Red Rising by Pierce Brown is in fine bookstores today!
That’s right. The book I have been talking about incessantly is finally here! I read an advanced reader copy of Red Rising over a month ago and it captured me from the first page. It is a wonderful blend of science fiction and fantasy, gravBoots and swords, heartfelt love and absolute hatred. It pits Darrow, one of the most fascinating characters, against a caste system holding him in bondage. It is wonderfully written and it will keep people reading late into the night.
I got the same feeling reading it as I did while reading The Lies of Locke Lamora and The Name of the Wind. That desire to have the next book now angrily filed me after I finished the last page of Red Rising. That’s how I know it is a great book. And the early reviews I’ve read match my love for Darrow’s tale.
To celebrate this book’s release, I asked author Pierce Brown some questions.
NEW RELEASE INTERVIEW: RED RISING BY PIERCE BROWN
Shawn Speakman: RED RISING is your debut novel. Tell Unbound Worlds readers about the book and who it might appeal to?
Pierce Brown: Red Rising is the story of a boy’s love breaking an empire, and a girl’s dream raising a people out of bondage. Darrow, the protagonist, is a sixteen year old miner on Mars. As a member of the Red caste, he toils in the tunnels of Mars, never seeing the sky. He believes he and his family are pioneers who aid in the terraforming of Mars so humanity can leave a dying Earth. Soon, he discovers this is a lie. Humanity has already come to Mars. A decadent ruling class, the Golds, rules on the surface in grand cities with vast parks and towers that scrape the sky. Darrow and his family are slaves. After tragedy strikes, he sets out to infiltrate the ruling class and bring their empire crumbling down.As for who it appeals to? Everyone. Oh, that’s not an answer? Fine. Fine. I wrote the novel for fans of science fiction and fantasy, like myself. But in the writing, I found that a book with a broader appeal was taking shape almost unintentionally. That surprised me. I didn’t think anyone but readers of imprints like Del Rey or Tor would fancy a story about a slave on Mars.
But I suppose the influences are to blame. I draw influences from Lord of the Flies, The Iliad, 1984, Utopia, Antigone, and a dozen other stories I loved as a kid. While you’ll notice the influence, I do think readers will enjoy the twist I’ve put on some of the classic tales.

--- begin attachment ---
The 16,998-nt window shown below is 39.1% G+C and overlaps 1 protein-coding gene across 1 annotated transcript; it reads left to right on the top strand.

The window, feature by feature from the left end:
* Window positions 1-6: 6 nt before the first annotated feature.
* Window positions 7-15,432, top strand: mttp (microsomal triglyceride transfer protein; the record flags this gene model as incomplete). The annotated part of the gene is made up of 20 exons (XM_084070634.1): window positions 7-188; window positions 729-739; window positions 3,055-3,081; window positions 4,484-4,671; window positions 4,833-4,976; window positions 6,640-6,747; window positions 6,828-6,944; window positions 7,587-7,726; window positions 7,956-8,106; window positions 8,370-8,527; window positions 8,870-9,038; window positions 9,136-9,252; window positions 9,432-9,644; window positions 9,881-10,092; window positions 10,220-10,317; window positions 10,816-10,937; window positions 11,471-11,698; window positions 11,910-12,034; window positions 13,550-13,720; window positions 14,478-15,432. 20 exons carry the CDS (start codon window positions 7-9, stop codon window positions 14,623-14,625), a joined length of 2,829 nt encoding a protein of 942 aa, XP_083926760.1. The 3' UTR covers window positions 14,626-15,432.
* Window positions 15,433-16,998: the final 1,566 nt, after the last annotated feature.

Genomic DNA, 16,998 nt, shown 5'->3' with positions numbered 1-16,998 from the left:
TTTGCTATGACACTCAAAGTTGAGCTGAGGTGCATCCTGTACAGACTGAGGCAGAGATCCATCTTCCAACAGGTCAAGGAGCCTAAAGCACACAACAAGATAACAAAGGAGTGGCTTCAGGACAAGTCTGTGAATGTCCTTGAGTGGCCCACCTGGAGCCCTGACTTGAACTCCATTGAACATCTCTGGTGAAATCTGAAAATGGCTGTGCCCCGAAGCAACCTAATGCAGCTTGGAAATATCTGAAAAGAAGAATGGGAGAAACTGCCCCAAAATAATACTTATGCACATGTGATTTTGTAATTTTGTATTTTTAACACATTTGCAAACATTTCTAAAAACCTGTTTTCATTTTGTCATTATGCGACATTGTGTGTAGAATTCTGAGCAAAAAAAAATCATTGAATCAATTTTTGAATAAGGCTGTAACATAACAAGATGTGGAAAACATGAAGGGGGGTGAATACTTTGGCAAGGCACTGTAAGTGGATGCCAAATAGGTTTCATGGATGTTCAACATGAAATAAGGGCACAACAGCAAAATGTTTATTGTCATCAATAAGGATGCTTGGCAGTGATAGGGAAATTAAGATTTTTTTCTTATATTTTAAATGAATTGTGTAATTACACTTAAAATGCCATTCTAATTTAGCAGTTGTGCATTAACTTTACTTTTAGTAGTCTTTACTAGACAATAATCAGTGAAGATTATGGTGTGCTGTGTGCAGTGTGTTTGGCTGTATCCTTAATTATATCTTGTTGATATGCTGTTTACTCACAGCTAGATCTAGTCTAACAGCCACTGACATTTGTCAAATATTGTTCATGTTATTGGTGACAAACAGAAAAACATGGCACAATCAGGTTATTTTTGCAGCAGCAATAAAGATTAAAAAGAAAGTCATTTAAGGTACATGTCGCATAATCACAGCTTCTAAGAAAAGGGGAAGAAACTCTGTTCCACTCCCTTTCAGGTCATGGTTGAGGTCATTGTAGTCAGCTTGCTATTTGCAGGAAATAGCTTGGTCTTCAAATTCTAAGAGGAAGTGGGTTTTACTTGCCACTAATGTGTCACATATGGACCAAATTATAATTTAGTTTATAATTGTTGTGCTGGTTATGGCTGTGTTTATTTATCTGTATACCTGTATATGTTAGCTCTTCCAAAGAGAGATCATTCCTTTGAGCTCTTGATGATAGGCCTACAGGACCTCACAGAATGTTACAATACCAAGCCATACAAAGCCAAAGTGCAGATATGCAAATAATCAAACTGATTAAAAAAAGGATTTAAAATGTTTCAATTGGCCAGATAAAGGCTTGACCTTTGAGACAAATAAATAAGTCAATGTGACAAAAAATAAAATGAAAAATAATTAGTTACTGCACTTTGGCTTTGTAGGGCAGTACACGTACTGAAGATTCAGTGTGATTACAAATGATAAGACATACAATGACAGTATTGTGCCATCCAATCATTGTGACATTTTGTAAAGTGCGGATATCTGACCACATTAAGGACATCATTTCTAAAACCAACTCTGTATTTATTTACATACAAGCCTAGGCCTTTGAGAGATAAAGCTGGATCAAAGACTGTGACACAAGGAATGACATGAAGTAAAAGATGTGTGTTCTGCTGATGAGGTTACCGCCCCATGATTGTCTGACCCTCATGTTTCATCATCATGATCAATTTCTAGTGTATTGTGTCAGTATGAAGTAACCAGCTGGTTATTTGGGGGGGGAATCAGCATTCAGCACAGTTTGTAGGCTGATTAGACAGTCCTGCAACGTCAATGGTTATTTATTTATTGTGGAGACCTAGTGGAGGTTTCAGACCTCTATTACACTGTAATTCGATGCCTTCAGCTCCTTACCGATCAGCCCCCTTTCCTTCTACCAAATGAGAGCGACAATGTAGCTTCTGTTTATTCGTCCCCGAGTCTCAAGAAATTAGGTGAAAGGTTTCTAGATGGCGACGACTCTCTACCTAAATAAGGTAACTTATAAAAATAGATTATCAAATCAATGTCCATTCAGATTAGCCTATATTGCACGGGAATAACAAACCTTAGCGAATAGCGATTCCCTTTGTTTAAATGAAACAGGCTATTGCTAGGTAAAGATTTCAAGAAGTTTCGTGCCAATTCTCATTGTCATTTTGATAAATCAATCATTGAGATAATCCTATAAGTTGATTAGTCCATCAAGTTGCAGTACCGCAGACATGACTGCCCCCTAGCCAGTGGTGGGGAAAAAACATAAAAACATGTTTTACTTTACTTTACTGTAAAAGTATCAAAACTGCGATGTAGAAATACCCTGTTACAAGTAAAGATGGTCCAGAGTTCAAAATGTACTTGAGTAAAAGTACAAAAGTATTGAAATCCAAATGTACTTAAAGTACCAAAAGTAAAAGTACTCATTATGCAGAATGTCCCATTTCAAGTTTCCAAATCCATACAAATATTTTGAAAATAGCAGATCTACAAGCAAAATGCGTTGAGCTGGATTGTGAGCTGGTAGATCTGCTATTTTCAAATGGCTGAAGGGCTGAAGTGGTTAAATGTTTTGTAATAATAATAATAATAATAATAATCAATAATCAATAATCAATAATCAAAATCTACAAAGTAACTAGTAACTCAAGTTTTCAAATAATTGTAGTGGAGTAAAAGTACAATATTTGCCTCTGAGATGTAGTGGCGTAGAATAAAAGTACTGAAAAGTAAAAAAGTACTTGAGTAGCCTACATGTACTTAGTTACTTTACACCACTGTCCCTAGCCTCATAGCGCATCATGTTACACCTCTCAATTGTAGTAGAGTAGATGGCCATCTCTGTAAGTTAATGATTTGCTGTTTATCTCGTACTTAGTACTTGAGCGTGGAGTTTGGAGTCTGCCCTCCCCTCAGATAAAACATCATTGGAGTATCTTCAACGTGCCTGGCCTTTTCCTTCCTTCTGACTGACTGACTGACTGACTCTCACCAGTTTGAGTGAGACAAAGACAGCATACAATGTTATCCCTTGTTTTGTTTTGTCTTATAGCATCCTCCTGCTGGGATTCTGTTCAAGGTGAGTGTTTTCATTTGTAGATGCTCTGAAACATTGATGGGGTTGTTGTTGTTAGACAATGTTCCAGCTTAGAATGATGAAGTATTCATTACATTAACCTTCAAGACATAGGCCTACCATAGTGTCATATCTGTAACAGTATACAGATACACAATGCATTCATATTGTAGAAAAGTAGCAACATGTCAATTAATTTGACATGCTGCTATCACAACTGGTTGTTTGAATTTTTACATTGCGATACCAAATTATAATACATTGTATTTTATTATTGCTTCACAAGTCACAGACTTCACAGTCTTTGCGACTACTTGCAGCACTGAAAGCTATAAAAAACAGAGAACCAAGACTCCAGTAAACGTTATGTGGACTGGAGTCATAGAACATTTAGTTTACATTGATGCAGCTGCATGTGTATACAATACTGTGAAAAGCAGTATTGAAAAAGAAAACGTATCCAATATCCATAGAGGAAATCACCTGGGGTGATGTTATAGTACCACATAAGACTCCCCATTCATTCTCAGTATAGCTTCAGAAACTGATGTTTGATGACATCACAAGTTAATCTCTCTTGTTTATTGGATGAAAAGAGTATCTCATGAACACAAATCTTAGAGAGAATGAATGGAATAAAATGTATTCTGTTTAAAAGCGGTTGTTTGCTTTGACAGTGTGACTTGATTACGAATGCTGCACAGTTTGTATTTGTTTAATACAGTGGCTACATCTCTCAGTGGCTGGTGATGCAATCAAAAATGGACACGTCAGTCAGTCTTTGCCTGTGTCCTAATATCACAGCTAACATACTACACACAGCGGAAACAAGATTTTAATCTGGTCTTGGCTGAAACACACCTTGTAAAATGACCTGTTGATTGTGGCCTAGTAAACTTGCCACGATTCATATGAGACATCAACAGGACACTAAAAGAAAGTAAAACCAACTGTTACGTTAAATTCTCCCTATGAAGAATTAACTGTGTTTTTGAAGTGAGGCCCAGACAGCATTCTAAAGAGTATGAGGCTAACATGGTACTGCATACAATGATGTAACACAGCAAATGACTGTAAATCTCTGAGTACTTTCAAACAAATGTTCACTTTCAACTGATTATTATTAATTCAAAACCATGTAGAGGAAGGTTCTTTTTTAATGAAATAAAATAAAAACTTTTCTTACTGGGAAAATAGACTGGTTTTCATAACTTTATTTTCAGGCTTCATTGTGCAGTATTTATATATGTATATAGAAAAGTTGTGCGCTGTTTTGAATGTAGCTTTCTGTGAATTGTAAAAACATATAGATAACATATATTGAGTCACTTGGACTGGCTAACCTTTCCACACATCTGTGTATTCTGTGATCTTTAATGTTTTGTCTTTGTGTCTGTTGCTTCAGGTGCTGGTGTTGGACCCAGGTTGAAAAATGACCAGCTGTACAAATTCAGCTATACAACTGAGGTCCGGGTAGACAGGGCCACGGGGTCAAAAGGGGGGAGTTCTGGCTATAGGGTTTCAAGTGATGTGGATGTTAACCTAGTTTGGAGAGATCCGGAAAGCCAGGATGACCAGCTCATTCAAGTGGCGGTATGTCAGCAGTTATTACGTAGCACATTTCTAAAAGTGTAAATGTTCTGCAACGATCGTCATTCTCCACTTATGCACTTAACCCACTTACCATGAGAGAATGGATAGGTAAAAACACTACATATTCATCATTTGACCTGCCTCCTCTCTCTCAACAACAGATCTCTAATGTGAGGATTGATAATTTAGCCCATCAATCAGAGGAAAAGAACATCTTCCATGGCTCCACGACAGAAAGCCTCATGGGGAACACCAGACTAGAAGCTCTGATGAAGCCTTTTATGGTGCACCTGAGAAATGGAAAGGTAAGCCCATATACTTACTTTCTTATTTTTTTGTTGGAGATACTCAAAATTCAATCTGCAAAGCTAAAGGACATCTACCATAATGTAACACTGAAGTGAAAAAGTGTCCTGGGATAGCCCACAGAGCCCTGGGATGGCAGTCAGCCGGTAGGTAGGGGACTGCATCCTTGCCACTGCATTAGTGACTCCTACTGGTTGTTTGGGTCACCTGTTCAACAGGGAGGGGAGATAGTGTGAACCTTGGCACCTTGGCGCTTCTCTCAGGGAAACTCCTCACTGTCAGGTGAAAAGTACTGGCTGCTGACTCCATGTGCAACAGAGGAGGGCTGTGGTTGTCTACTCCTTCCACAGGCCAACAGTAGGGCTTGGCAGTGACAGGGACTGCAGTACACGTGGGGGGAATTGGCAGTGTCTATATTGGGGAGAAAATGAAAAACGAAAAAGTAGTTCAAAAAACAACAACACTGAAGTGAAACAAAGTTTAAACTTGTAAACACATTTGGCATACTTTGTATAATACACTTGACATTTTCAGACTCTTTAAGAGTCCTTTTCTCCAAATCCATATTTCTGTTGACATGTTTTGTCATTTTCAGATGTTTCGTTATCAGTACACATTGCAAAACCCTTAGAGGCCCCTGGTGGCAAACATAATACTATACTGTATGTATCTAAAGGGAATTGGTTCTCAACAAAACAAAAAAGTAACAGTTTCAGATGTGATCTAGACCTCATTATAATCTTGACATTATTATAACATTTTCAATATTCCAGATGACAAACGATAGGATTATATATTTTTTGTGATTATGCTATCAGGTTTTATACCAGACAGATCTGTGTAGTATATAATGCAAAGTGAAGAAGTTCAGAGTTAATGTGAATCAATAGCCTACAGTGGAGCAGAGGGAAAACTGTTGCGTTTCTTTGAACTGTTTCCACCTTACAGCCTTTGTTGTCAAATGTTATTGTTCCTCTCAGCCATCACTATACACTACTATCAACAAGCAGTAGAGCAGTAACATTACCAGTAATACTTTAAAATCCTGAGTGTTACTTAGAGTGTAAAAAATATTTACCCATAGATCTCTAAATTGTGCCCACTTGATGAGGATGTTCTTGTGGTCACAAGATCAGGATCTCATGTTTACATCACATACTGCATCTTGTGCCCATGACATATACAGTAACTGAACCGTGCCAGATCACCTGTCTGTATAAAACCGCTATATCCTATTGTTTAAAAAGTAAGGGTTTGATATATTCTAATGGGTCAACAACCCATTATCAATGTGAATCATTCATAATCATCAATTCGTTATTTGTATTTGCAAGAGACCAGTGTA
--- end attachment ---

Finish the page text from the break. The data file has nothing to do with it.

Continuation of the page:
Shawn Speakman: Darrow of the LowReds is a fascinatingly complex character, a man pushed into conflict. How long did you live with Darrow before he became real to you on the page?
Pierce Brown: Darrow was born on a mountain, and he danced onto the page the very next day.
I was 22, floundering in the years after school, realizing I had no purpose, no goal to reach for. I’d been reading Antigone and was climbing a glacier at 2 am with two friends. Darrow was my catharsis. I created him because he had purpose. He had a mission, and a noble one at that. I think it’s something we all look for in our lives. Darrow helped me find mine—to tell stories. I only hope I do him the favor of telling his well.
Shawn Speakman: There is a scene in RED RISING that made me misty and I had to put the book down for several long minutes. My girlfriend threw the book across the room in anger at the same scene — but quickly picked it back up. How do those kind of responses make you feel as a new writer?
Pierce Brown: Wonderful. I’m learning there’s nothing better than giving someone a creeping smile or a planting a tightness in their chest. Why? Not because I’m a sadist, but because it means they care. Not about me. If they can sense me in those moments, I’ve failed. They care about my characters. Things that came from nothing.
Red Rising and its companion novels will test the reader. Things do not come easy in Darrow’s world. The only things more dangerous than his enemies are his friends. So if I do my job right, aided by my wonderful agent, Hannah Bowman, and my brilliant editor, Mike Braff, you will throw your book. You will cry. You will care. If you don’t, well, I’d better try harder.
Shawn Speakman: RED RISING takes place on a wonderfully-envisioned Mars. What inspirations helped you create that world?
Pierce Brown: Thank you for saying so!
The influences are basically pulled from what I surrounded myself with when I was growing up—Dune, Shadow and Claw, Foundation, Starship Troopers, The Iliad, Xena: Warrior Princess, The Odyssey, Antigone, Oedipus Rex, Hamlet, Harry Potter, Blood Meridian, Count of Monte Cristo, Tides of War, Gates of Fire, Mote in Gods Eye, The Prince, Giovanni Pico della Mirandola’s Oration on the Dignity of Man, Republic.
I mean, it really goes on in an obnoxiously long list.
I studied classics in college and majored econ and political science, so there’s a bunch of technical texts that influence my world-view pretty strongly.
Shawn Speakman: What are you working on right now? I hope the sequel to RED RISING!
Bloodydamn! Get to reading!